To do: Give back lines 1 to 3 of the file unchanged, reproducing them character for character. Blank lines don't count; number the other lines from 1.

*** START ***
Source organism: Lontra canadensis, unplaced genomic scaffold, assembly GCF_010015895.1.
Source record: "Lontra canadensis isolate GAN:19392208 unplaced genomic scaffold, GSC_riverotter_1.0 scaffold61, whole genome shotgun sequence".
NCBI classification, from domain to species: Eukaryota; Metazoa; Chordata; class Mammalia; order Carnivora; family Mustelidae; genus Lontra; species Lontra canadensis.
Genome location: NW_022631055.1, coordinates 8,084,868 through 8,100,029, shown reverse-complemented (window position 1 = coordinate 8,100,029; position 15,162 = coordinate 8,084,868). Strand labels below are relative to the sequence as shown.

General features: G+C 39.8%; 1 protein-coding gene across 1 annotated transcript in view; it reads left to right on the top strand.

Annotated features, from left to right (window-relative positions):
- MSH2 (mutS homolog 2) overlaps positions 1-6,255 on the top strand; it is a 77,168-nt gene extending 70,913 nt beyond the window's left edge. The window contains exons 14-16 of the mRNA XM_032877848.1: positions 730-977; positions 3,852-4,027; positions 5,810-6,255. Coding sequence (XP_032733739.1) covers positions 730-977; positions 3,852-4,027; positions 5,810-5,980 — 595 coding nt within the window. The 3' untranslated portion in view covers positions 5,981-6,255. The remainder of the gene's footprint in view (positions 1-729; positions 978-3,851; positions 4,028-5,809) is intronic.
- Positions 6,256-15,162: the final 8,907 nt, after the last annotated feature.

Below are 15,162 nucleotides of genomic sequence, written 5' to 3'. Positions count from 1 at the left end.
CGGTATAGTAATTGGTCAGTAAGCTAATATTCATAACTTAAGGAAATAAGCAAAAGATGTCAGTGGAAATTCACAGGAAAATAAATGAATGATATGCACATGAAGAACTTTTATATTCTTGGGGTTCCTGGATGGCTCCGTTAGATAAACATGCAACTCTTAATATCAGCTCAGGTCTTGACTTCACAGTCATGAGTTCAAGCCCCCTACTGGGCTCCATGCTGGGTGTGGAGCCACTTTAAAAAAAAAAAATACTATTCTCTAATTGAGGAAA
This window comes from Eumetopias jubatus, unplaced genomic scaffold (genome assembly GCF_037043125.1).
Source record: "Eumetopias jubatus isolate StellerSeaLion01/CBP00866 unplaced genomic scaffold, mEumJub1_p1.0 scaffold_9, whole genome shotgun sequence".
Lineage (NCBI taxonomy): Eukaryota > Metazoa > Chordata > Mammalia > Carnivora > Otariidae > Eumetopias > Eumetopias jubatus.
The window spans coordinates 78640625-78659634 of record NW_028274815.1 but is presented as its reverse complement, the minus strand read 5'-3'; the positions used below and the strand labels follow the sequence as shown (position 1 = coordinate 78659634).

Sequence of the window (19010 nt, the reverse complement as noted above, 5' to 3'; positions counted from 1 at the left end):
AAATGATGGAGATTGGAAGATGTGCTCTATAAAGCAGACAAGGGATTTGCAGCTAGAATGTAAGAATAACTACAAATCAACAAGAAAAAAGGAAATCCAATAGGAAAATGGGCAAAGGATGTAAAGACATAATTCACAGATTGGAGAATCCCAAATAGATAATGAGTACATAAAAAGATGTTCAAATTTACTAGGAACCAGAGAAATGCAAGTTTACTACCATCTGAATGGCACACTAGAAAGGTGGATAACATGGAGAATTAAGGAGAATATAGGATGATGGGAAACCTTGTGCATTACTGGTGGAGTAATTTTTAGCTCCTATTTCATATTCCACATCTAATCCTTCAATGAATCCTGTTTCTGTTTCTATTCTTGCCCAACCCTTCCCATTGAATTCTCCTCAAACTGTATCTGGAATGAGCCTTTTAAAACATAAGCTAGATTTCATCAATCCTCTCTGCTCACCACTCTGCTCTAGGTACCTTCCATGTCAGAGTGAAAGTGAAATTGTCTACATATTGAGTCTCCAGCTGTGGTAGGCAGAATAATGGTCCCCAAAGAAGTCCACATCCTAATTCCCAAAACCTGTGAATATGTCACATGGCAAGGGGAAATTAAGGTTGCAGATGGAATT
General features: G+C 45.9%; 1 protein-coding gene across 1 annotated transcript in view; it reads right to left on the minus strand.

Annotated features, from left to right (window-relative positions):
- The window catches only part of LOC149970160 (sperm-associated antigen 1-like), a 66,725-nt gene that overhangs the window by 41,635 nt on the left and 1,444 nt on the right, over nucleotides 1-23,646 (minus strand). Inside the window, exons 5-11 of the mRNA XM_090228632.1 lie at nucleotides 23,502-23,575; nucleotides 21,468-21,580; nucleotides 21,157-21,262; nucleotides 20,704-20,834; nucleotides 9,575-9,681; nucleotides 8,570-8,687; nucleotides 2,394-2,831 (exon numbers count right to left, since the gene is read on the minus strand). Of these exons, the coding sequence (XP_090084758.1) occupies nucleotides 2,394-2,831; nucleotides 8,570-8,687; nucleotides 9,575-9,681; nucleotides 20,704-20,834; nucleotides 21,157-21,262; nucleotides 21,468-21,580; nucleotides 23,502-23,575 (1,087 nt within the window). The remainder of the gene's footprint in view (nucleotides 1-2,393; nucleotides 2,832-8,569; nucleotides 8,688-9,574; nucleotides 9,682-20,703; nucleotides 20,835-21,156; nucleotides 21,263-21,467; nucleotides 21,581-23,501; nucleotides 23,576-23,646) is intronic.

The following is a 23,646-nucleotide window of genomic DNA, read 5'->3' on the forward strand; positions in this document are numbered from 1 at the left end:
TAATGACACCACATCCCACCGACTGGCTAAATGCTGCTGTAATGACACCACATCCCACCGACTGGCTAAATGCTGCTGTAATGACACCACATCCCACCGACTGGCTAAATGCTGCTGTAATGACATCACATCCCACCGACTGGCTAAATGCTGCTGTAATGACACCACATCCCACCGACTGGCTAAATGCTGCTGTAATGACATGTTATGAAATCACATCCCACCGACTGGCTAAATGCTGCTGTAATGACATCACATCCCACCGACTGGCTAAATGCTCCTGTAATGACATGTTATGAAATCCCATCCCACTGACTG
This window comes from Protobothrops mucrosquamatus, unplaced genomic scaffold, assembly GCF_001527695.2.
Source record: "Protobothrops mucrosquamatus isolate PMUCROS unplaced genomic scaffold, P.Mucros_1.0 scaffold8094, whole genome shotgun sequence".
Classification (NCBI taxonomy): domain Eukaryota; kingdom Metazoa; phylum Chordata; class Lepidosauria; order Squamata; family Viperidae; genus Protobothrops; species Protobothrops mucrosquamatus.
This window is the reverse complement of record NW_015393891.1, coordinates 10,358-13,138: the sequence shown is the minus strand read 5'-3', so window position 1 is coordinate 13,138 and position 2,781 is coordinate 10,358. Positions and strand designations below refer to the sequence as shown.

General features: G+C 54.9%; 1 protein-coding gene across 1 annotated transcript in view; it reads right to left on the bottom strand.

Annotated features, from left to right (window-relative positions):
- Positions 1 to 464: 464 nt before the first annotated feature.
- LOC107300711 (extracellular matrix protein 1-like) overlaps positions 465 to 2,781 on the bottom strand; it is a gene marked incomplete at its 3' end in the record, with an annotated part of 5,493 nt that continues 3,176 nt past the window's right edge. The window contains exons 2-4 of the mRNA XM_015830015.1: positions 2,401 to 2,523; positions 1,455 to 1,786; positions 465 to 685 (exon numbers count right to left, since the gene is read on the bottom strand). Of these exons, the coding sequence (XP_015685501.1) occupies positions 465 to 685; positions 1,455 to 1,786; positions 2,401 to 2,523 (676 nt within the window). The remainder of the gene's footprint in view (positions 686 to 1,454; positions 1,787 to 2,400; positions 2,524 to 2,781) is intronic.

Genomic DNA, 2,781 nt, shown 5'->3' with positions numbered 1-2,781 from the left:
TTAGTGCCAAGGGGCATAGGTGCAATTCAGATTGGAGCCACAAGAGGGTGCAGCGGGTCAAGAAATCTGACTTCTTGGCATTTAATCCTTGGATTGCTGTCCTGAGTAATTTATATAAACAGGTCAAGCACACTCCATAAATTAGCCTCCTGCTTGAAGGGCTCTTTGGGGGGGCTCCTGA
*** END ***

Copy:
Source organism: Lontra canadensis, unplaced genomic scaffold, assembly GCF_010015895.1.
Source record: "Lontra canadensis isolate GAN:19392208 unplaced genomic scaffold, GSC_riverotter_1.0 scaffold61, whole genome shotgun sequence".
NCBI classification, from domain to species: Eukaryota; Metazoa; Chordata; class Mammalia; order Carnivora; family Mustelidae; genus Lontra; species Lontra canadensis.